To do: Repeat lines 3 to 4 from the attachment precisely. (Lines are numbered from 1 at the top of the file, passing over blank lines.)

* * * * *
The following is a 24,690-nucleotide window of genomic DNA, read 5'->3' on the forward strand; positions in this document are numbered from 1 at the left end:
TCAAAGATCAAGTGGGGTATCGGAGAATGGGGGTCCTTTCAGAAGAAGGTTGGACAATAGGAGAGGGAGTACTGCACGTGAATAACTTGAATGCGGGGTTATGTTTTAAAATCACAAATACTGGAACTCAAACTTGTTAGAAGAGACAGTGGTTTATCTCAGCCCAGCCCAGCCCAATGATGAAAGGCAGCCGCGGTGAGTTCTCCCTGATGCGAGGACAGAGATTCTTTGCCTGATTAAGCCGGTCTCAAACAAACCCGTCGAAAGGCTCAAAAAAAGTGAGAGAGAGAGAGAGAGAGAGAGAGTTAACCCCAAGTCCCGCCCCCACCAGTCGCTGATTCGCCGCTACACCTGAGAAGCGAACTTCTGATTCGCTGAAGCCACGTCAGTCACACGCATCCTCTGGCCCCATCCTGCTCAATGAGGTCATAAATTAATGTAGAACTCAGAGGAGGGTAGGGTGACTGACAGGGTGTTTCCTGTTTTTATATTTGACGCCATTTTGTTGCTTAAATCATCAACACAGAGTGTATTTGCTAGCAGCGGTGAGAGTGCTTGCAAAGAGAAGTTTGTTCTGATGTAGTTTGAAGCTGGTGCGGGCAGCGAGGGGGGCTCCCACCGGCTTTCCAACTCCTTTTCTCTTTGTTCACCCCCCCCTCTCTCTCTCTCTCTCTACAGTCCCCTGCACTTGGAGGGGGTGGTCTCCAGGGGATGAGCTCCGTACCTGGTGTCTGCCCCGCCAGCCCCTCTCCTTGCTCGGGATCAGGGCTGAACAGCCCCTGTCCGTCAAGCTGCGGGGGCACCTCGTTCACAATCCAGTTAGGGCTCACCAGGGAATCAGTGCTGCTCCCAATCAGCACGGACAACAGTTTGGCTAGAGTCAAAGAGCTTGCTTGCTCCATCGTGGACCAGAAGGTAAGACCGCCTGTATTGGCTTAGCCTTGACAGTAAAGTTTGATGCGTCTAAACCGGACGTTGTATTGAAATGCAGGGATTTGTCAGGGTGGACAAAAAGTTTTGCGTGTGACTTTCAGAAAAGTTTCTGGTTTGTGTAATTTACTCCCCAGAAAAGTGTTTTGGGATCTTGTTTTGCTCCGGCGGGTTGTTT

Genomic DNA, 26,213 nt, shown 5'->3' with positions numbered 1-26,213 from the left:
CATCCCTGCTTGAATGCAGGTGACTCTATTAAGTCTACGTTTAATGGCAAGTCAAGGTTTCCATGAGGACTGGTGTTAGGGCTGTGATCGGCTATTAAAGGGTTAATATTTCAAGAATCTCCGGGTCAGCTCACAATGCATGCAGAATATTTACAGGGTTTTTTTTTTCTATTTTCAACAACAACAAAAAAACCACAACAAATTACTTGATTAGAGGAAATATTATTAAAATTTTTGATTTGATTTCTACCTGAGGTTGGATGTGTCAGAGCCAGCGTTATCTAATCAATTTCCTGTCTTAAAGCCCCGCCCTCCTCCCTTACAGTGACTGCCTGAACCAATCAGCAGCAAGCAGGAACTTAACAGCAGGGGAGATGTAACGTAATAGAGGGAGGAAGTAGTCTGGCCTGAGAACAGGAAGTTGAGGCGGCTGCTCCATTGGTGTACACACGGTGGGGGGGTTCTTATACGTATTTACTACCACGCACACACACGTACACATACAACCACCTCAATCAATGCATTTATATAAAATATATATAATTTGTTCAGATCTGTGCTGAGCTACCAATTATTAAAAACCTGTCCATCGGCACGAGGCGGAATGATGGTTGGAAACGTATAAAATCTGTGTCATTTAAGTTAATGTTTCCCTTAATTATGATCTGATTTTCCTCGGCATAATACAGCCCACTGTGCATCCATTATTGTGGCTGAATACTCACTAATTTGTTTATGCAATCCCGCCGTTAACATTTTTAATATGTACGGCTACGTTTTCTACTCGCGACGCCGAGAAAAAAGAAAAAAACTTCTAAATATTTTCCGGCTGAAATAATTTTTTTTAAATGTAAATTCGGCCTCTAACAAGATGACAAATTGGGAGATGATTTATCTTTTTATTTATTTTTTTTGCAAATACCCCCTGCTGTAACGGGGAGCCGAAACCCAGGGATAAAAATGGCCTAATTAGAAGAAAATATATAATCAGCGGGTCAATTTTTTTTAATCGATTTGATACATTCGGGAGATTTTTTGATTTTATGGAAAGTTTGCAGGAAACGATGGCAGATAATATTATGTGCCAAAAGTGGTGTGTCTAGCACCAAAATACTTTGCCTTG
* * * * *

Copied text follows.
Genomic DNA, 26,213 nt, shown 5'->3' with positions numbered 1-26,213 from the left:
CATCCCTGCTTGAATGCAGGTGACTCTATTAAGTCTACGTTTAATGGCAAGTCAAGGTTTCCATGAGGACTGGTGTTAGGGCTGTGATCGGCTATTAAAGGGTTAATATTTCAAGAATCTCCGGGTCAGCTCACAATGCATGCAGAATATTTACAGGGTTTTTTTTTTCTATTTTCAACAACAACAAAAAAACCACAACAAATTACTTGATTAGAGGAAATATTATTAAAATTTTTGATTTGATTTCTACCTGAGGTTGGATGTGTCAGAGCCAGCGTTATCTAATCAATTTCCTGTCTTAAAGCCCCGCCCTCCTCCCTTACAGTGACTGCCTGAACCAATCAGCAGCAAGCAGGAACTTAACAGCAGGGGAGATGTAACGTAATAGAGGGAGGAAGTAGTCTGGCCTGAGAACAGGAAGTTGAGGCGGCTGCTCCATTGGTGTACACACGGTGGGGGGGTTCTTATACGTATTTACTACCACGCACACACACGTACACATACAACCACCTCAATCAATGCATTTATATAAAATATATATAATTTGTTCAGATCTGTGCTGAGCTACCAATTATTAAAAACCTGTCCATCGGCACGAGGCGGAATGATGGTTGGAAACGTATAAAATCTGTGTCATTTAAGTTAATGTTTCCCTTAATTATGATCTGATTTTCCTCGGCATAATACAGCCCACTGTGCATCCATTATTGTGGCTGAATACTCACTAATTTGTTTATGCAATCCCGCCGTTAACATTTTTAATATGTACGGCTACGTTTTCTACTCGCGACGCCGAGAAAAAAGAAAAAAACTTCTAAATATTTTCCGGCTGAAATAATTTTTTTTAAATGTAAATTCGGCCTCTAACAAGATGACAAATTGGGAGATGATTTATCTTTTTATTTATTTTTTTTGCAAATACCCCCTGCTGTAACGGGGAGCCGAAACCCAGGGATAAAAATGGCCTAATTAGAAGAAAATATATAATCAGCGGGTCAATTTTTTTTAATCGATTTGATACATTCGGGAGATTTTTTGATTTTATGGAAAGTTTGCAGGAAACGATGGCAGATAATATTATGTGCCAAAAGTGGTGTGTCTAGCACCAAAATACTTTGCCTTG